Developments in the remote sensing of soil erosion in the perspective of sub-Saharan Africa. Implications on future food security and biodiversity
Seutloali, Khoboso E.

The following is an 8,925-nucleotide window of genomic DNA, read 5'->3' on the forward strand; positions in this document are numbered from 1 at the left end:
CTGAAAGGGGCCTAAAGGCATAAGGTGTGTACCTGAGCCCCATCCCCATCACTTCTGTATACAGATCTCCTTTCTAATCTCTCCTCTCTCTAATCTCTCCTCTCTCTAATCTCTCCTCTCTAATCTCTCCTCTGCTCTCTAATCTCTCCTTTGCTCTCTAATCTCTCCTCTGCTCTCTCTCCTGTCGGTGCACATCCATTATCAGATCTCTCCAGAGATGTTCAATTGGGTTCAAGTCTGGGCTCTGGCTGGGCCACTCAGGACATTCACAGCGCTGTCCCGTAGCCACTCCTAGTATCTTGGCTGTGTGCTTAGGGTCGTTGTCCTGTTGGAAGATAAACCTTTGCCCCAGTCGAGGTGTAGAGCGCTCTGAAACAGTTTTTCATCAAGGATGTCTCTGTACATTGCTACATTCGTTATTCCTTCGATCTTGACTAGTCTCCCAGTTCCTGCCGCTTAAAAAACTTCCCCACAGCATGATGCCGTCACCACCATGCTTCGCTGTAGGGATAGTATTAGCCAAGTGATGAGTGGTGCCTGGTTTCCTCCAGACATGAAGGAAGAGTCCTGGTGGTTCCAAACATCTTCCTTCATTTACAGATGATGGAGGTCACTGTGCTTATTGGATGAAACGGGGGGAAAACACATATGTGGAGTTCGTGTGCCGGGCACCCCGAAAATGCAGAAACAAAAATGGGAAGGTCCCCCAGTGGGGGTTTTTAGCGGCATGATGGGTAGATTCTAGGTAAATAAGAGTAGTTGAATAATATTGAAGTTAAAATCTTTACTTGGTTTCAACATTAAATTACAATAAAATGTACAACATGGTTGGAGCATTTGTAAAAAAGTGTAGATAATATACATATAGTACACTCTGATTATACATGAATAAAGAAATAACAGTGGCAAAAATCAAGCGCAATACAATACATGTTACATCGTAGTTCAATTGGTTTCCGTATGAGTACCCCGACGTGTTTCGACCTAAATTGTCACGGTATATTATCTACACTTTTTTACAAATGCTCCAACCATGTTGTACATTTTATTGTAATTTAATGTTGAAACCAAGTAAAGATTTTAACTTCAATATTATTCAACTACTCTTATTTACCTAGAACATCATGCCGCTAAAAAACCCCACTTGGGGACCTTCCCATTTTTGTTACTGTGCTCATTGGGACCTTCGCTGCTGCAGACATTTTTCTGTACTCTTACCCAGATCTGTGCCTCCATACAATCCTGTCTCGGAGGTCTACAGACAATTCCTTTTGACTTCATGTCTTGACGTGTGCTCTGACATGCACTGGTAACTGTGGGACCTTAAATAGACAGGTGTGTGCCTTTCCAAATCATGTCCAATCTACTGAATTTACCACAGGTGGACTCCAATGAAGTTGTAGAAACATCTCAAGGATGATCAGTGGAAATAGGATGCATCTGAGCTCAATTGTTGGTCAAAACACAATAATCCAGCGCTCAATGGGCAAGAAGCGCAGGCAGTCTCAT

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The remote sensing of soil erosion has gained substantial consideration, with considerable scientific research work having been conducted in the past, due to technological improvements that have resulted in the release of robust, cheap and high resolution datasets with a global foot-print. This paper reviews developments in the application of remote sensing technologies in sub-Saharan Africa with a explicit emphasis on soil erosion monitoring. Soil loss due to soil erosion by water has been identified by African geomorphologists, environmentalists and governments, as the primary threat to agriculture, biodiversity and food security across the continent. The article offers a detailed review of the progress in the remote sensing as it summarises research work that have been conducted, using various remote sensing sensors and platforms and further evaluates the significance of variations in sensor resolutions and data availability for sub-Saharan Africa. Explicit application examples are used to highlight and outline this progress. Although some progress has been made, this review has revealed the necessity for further remote sensing work to provide time-series soil erosion modelling and its implications on future food security and biodiversity in the face of changing climate and food insecurity. Overall, this review have shown the immediate need for a drastical move towards the use of new generation sensors with a plausible spatial, temporal characteristics and more importantly a global foot-print.